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Cellular roadmap for IoT ignores LTE Cat-0 option

Posted: 02 Nov 2015     Print Version  Bookmark and Share

Keywords:Qualcomm  LTE  4G  LPWA  eMTC 

The road map for low power cellular geared for the Internet of Things (IoT) has become too congested that the Category 0 option for 4G LTE may no longer come to pass. In the past year a growing set of low power wide area (LPWA) networks have emerged targeting IoT. Sigfox, LoRa, Weightless, Ingenu and others aim to undercut the cost and power consumption of today's cellular.

In the rush to respond, Altair and Sequans are shipping LTE Category 1 chips that ratchet data rates back to 10Mb/s (downlink) and 5Mb/s (uplink). Qualcomm officially announced it will deliver its own Cat 1 chips early next year.

Vendors had planned a follow up LTE Category 0 that would lower maximum data rates to sub-Mb rates with chips that could have shipped before 2017. However, vendors decided that specification would not offer enough differentiation before its follow-on emerged, Category M also known as eMTC.

"CAT-0 is in fact being skipped, and we have argued it should be for quite a while," said Eran Eshed, a co-founder and VP of marketing and business development at Altair. "It offers marginal cost savings over Cat 1, no power advantages over Cat 1 and requires infrastructure upgrades that Cat 1 doesn't."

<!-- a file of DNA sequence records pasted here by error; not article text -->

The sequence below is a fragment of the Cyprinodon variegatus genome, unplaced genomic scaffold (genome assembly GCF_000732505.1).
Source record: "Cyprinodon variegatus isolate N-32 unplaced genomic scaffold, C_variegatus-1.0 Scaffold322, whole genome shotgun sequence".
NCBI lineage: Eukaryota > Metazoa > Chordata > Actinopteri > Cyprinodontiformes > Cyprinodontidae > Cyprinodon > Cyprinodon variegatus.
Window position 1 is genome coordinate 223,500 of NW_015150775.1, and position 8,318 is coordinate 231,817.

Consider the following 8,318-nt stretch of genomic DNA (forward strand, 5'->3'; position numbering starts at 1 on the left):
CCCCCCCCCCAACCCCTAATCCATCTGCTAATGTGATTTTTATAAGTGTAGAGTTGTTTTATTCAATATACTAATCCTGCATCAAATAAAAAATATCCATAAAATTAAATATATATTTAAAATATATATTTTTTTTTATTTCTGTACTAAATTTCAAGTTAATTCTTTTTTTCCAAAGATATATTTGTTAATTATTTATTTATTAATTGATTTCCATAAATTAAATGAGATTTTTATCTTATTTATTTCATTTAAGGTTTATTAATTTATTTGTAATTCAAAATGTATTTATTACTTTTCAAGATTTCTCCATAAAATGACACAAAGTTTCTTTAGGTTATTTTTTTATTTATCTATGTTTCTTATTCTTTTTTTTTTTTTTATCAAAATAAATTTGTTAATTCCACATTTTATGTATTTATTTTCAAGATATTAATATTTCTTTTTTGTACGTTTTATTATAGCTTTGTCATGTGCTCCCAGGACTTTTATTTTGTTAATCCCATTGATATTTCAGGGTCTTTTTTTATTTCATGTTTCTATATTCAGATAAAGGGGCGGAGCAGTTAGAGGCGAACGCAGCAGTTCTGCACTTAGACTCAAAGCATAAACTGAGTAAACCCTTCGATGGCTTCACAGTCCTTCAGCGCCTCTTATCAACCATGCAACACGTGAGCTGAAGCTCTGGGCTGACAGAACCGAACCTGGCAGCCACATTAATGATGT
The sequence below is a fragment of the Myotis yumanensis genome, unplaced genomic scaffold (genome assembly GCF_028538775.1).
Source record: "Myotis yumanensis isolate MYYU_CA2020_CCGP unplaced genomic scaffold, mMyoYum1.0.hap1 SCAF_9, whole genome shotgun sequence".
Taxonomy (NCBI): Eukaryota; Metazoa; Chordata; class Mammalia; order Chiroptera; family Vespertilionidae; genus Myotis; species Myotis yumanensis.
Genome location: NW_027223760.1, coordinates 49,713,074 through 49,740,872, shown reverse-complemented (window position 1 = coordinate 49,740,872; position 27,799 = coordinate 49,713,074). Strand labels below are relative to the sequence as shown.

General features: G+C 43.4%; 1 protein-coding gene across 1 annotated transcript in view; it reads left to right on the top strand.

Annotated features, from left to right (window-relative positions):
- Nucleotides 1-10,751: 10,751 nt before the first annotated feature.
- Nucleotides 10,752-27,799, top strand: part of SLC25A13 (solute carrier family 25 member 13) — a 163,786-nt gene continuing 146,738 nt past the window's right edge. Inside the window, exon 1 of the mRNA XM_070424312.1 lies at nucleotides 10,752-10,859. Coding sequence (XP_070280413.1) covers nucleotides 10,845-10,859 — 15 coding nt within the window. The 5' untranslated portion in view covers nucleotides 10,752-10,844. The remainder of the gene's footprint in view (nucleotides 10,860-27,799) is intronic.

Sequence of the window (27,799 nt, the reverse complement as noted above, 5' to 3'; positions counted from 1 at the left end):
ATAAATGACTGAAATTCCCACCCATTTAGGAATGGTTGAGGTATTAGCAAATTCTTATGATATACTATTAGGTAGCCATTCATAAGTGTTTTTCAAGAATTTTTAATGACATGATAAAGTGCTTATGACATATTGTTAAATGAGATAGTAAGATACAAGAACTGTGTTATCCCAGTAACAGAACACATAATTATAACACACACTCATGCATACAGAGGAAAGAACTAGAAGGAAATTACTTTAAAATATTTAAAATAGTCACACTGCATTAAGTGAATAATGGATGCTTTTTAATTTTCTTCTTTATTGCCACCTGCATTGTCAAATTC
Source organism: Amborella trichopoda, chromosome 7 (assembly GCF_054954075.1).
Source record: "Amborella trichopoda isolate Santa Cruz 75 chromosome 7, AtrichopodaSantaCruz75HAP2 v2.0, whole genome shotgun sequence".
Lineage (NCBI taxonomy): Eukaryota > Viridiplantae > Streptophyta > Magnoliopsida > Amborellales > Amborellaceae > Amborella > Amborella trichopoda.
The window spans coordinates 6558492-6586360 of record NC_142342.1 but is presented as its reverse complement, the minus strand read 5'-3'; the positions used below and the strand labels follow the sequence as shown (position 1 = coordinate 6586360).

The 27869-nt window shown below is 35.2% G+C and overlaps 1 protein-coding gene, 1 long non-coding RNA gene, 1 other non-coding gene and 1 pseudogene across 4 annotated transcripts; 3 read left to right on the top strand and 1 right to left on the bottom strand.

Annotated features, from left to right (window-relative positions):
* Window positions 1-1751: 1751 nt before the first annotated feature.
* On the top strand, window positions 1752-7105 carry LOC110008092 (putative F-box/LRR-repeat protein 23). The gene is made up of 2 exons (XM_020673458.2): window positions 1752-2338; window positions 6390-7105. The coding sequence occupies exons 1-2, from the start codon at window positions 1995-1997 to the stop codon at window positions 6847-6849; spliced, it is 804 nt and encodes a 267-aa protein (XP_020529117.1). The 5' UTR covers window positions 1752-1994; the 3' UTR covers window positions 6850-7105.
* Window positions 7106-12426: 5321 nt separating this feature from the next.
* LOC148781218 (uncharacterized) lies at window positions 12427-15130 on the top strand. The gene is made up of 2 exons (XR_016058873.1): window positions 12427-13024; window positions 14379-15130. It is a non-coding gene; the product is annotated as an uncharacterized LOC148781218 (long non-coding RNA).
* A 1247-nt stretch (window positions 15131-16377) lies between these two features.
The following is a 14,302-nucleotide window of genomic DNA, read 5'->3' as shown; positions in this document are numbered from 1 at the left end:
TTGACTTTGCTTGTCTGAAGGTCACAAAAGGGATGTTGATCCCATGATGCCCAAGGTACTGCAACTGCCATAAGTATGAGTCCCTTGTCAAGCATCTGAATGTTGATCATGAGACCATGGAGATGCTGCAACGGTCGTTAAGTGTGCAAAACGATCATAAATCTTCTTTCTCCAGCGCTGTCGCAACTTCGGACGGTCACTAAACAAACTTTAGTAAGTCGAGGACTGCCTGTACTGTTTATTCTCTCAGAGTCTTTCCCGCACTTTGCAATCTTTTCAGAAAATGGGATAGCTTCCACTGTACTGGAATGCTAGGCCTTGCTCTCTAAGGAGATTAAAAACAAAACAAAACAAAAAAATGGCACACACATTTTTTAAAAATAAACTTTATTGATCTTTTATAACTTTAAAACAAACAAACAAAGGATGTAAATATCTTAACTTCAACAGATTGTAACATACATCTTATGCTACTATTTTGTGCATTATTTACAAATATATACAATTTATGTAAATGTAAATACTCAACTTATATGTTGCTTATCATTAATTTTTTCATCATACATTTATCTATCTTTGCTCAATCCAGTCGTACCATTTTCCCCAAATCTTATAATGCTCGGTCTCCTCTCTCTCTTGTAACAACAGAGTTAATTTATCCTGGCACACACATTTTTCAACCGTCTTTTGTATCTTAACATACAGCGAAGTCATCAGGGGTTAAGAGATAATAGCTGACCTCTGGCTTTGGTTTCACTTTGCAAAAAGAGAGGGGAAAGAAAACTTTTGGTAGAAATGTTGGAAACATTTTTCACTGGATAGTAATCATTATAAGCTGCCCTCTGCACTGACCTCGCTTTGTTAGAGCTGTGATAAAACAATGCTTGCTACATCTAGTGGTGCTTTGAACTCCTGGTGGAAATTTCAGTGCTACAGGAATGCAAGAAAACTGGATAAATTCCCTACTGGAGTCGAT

Moving forward with Cat M

"Furthermore Cat M is now just around the corner, so the motivation for carriers to go to Cat 0 is practically not there, yet we do support it for customers who insist on Cat 0," he added.

Category M by all accounts is the big win. It will target a max data rate of 100Kb/s to 200Kb/s with features that make it more spectrum efficient than what was planned for Cat 0, said Aapo Markkanen, an analyst at Machina Research. Others suggest Cat M could deliver data rates of 400Kb/s to 700Kb/s.

Just when Cat M arrives is unclear. Qualcomm would only say its chips for Cat M and a separate class of 3G-based networks called narrowband IoT (NB-IoT) are "expected to align with the 3rd Generation Partnership Project (3GPP) Rel.13," suggesting it's unclear when the specs will be complete enough to start building chips.

"I'm being told that the specification for LTE-M (Cat M) is pretty complete and ready to be included in LTE Release 13, but I've found it impossible to get a coherent response from the vendors about what it actually will entail," said Markkanen.

Updates on NB-IoT and Sigfox

NB-IoT was itself the result of vendors with competing proposals agreeing to collaborate. Markkanen believes it will target max data rates below 50Kb/s and as such be the closest rival to the non-cellular LPWA IoT networks such as Sigfox. In terms of costs, Machina analyst Andy Castonguay believes Cat 1 devices are hitting $18-25, while Cat-M aims for $7-10 and NB- IoT targets $5-7.

"NB-IoT should offer a slimmer [chip] and lower cost than Cat M where use cases require slower and lower power connectivity. We will support both on our next generation chip," said Eshed of Altair.

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